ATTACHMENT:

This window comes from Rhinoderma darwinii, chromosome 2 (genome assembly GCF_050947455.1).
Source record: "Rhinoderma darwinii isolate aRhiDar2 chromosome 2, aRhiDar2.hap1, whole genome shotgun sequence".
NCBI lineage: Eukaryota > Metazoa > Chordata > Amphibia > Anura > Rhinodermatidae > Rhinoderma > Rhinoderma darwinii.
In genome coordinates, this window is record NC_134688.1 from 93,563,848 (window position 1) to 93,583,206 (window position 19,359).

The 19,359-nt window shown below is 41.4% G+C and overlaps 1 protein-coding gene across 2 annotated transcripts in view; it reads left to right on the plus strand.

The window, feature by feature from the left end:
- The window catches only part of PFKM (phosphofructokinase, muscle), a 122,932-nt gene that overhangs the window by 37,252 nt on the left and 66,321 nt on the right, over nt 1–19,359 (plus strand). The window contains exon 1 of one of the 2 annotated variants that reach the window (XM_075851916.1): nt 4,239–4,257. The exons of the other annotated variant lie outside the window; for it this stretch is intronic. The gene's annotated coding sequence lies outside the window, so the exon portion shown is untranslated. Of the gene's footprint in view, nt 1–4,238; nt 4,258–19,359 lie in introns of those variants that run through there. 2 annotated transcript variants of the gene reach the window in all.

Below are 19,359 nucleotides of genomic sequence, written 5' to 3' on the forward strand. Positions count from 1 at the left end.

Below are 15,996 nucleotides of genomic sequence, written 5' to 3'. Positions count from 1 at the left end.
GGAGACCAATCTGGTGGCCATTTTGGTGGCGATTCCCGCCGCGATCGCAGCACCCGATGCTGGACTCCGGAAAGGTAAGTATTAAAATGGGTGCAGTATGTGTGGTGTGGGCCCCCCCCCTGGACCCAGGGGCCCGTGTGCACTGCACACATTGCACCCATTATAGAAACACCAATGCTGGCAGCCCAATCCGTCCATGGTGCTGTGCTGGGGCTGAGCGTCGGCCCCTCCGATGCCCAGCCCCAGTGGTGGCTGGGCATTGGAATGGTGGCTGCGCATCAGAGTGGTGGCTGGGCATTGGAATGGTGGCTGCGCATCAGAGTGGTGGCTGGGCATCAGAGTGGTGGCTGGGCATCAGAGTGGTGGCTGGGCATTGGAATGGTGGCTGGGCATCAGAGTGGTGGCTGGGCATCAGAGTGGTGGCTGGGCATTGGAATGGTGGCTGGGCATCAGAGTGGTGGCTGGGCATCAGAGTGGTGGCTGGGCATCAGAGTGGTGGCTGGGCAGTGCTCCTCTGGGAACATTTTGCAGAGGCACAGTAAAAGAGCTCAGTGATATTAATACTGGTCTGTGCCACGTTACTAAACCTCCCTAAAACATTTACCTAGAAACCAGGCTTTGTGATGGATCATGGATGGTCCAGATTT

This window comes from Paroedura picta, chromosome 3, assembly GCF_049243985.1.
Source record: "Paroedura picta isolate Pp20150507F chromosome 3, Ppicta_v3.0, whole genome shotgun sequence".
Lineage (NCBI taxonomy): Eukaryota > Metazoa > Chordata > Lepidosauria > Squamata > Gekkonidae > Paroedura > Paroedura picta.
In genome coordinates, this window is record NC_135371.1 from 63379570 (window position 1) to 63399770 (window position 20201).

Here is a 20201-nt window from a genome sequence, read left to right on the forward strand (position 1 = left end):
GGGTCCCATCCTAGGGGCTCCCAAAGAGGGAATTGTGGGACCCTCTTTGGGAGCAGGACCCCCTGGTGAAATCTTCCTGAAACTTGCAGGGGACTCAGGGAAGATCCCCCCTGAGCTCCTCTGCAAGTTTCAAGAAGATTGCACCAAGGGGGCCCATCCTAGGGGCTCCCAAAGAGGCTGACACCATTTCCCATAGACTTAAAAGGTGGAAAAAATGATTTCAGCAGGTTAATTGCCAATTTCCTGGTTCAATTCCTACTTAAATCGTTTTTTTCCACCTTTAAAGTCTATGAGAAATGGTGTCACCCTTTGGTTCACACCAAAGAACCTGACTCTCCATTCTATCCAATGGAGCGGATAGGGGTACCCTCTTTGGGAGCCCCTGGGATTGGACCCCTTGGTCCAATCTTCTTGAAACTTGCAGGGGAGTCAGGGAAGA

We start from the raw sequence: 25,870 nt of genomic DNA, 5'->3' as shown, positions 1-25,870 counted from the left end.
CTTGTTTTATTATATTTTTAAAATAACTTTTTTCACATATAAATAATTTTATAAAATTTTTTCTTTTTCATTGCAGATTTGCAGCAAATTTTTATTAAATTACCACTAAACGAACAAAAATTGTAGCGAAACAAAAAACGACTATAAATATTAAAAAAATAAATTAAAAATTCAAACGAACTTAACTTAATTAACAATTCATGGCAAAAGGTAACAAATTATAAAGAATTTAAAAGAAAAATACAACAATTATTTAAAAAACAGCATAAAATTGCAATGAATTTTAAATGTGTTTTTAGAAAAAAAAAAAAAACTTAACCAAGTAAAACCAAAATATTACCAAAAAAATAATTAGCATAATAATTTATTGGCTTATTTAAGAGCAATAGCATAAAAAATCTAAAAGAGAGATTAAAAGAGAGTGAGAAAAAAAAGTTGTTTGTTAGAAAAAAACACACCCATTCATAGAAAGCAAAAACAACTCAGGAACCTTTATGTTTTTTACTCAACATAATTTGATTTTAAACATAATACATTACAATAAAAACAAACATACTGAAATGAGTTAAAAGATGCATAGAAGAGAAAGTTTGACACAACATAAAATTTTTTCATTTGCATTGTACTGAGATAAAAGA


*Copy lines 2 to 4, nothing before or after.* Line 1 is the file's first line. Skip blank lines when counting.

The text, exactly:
Source record: "Rhinoderma darwinii isolate aRhiDar2 chromosome 2, aRhiDar2.hap1, whole genome shotgun sequence".
NCBI lineage: Eukaryota > Metazoa > Chordata > Amphibia > Anura > Rhinodermatidae > Rhinoderma > Rhinoderma darwinii.
In genome coordinates, this window is record NC_134688.1 from 93,563,848 (window position 1) to 93,583,206 (window position 19,359).